“If those of us on the left and centre-left don’t think about working together strategically then we risk consigning this country to a generation of Conservative government. For the sake of our NHS, our welfare state and our environment we desperately need to look at how we work together to beat the Tories at the next election – and it’s good to see the idea of some form of progressive agreement gaining so much ground in recent weeks. Those MPs opposing even the idea of working together should take a long hard look at the state of our public services and the lives of those who are struggling in their own communities and ask themselves whether dismissing this concept at such an early stage really serves our country well. If 2016 taught us anything it’s that the old politics is dying – let’s not hand the future over to the regressives by refusing to work together. 

“No single party has a monopoly on wisdom and the ultimate aim for any true democratic must be that Britain becomes a thriving multi-party democracy, free from the shackles of an electoral system that shuts people out. That’s why a commitment to electoral reform must be at the heart of working together. With the Green Party, the SNP, Plaid Cymru and the Liberal Democrats in favour of truly representative elections it’s now down to Labour to show that they’re serious about giving people control by backing electoral reform and having an open conversation about how best to beat the Conservatives.

“The Green Party will continue to stand and contest elections, and we will campaign on the very many issues which define us from the other parties. But we’re also open to talking to those on the left willing to consider working together to deliver a fairer society and real democracy. Let’s not miss this opportunity to do things differently, and have a mature conversation about how to best protect our communities from a generation of Conservative rule.”

Notes:

  1. http://www.fabians.org.uk/publications/stuck/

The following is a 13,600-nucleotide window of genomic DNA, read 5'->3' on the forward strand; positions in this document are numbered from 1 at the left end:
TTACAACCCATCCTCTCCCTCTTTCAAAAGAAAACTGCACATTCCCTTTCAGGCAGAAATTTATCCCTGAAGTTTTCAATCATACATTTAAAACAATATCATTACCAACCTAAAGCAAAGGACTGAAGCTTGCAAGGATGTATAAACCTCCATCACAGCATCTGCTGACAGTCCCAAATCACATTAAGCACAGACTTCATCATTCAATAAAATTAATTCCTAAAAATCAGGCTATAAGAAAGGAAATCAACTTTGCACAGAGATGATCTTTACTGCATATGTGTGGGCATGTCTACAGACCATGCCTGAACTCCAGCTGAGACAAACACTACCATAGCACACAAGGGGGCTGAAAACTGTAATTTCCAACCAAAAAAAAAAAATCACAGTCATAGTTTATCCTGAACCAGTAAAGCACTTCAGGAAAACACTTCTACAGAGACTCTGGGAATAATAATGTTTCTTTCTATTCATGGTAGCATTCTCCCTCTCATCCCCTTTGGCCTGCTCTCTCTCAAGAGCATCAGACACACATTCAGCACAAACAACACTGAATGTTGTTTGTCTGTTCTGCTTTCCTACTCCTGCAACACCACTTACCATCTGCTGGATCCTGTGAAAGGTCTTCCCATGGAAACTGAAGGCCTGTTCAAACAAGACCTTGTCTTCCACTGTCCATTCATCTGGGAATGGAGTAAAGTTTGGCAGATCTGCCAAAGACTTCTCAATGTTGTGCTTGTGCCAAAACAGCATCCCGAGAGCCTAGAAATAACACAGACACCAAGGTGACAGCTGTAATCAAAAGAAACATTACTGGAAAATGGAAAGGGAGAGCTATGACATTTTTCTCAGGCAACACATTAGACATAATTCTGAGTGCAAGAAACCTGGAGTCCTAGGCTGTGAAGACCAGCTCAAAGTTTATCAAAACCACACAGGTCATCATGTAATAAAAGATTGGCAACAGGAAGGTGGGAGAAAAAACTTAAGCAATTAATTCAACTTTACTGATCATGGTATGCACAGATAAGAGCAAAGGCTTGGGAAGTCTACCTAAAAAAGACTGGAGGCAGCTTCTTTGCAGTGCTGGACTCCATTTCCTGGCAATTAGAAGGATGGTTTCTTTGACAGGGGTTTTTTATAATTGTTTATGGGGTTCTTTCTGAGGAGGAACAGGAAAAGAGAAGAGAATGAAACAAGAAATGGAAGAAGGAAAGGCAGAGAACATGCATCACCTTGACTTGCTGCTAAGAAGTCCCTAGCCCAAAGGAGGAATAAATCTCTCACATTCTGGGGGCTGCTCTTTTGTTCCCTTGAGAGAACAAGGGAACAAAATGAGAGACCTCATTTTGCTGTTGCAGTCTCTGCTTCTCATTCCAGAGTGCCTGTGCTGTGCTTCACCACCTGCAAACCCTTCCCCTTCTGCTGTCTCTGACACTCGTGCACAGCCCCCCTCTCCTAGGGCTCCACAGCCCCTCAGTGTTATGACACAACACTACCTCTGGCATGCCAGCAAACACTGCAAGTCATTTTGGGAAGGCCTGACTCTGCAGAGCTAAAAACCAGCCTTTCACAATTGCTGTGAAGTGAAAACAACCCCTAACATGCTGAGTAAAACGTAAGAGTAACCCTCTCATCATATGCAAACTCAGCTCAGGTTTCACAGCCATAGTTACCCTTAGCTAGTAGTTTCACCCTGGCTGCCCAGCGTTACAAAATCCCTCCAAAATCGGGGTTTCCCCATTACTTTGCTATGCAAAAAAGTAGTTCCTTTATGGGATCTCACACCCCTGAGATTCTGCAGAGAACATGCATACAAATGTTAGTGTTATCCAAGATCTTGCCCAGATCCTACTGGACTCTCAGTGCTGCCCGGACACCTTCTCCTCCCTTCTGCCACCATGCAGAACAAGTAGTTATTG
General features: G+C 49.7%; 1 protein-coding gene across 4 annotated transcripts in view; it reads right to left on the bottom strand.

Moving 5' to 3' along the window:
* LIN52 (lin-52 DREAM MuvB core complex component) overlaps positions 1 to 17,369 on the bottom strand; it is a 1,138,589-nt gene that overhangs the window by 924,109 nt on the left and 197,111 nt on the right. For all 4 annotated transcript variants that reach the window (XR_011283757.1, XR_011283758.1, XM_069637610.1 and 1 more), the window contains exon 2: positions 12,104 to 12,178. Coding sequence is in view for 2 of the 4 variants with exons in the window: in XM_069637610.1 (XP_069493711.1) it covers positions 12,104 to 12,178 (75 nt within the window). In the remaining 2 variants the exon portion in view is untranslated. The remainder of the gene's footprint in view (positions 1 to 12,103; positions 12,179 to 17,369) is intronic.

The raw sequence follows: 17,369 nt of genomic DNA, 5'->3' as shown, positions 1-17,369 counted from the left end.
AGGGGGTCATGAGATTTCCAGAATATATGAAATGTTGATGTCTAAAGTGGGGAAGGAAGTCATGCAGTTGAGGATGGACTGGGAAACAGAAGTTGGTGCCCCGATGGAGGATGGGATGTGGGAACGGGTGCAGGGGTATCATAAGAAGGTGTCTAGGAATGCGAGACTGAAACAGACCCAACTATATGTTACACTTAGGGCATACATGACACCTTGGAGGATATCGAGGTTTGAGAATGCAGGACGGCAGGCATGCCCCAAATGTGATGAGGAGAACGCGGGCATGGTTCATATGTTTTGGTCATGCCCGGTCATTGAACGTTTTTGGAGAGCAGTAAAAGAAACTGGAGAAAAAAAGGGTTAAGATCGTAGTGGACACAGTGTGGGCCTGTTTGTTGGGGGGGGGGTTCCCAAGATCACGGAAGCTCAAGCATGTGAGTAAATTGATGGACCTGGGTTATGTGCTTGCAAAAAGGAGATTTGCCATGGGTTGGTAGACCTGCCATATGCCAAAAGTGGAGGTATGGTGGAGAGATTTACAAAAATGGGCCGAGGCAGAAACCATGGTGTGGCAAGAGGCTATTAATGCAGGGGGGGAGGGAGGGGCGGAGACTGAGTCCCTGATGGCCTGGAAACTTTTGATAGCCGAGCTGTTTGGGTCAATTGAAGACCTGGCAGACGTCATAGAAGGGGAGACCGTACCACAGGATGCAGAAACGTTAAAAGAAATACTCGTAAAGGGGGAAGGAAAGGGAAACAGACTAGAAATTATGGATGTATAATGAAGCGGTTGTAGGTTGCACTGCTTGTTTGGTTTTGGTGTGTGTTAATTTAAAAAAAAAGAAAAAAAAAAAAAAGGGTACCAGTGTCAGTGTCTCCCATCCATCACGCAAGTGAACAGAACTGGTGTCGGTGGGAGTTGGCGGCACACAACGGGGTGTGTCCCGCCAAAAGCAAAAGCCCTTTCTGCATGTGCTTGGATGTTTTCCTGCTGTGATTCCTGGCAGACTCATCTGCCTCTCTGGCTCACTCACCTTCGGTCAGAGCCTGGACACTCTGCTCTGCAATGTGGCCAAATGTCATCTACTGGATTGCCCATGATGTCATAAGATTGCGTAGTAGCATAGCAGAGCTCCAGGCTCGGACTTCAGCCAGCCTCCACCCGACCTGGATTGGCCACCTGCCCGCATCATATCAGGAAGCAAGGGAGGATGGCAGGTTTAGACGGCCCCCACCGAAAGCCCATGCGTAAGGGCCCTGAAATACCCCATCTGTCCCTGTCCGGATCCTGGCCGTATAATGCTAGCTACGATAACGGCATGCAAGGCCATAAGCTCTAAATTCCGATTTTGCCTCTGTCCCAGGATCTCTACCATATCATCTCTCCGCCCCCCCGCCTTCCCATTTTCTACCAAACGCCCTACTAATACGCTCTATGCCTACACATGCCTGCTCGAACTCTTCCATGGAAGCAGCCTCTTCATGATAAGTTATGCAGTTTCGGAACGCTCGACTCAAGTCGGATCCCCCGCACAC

Manchester Green Party: Tragic Death of Deyika Nzeribe, Green Party Mayoral Candidate

Tue, 01/03/2017 - 13:10

We are very sad to report the sudden and untimely death yesterday (Jan 1) of Deyika Nzeribe, Green Party Candidate for Greater Manchester Mayor.

Deyika Nzeribe, 50, joined the Green Party in 2010, and stood in the Hulme ward by-election in November of that year. He represented the Party in the ward on several occasions after that, as well as being Chair of Manchester Green Party for a period of time.

He beat three other candidates to be the Party's candidate in the 2017 election for the new post of Greater Manchester Mayor. He embraced the role with growing enthusiasm, and would have made an excellent contribution to what will be a high-profile contest. 

Deyika was involved in many campaigns in Manchester and beyond, both inside and outside the Green Party. Within hours of his death being announced his Facebook page was full of tributes from people from many organisations and walks of life; he was a much-loved and generous man and he will be sorely missed. 

Jonathan Bartley, co-leader of the Green Party, said: "I was absolutely devastated to hear this tragic and shocking news. My thoughts and those of the whole party go out to Deyika's family right now. Like many in the party I felt privileged to know him, and was thrilled to be asked to be there at the recent launch of his mayoral campaign. He was someone who was so full of life and anyone who met him could not fail to be touched by his gentle genuineness. He will be greatly missed."

Amelia Womack, deputy leader of the Green Party, said: "I am deeply saddened and shocked by the passing of Deyika Nzeribe. Deyika was one of those wonderful people whose passion for life and passion for change was contagious. He inspired, he worked tirelessly and truly cared about his community and the need for change in our world."

Natalie Bennett, former Green Party leader, said: "It was my privilege to work closely with Deyika. He was a man of enormous energy, passion and creativity, caring deeply for his home community of Hulme and broader communities across Manchester."

Astrid Johnson, co-chair Manchester Green Party and mayoral campaign co-manager, said: “We are all in shock to loose this incredible man and good friend. Deyika was one of the most compassionate and thoughtful people I know. He cared deeply about equality for everyone, in Hulme, Manchester and as a Mayoral Candidate for all the communities in Greater Manchester. His fight has always been against poverty and inequality. My main thoughts are with his family at this time for their incredible loss."

Green Party members across Greater Manchester and beyond have expressed their shock and sorrow at this tragic news and on their behalf, we offer our heartfelt condolences to Deyika's family and to his many friends.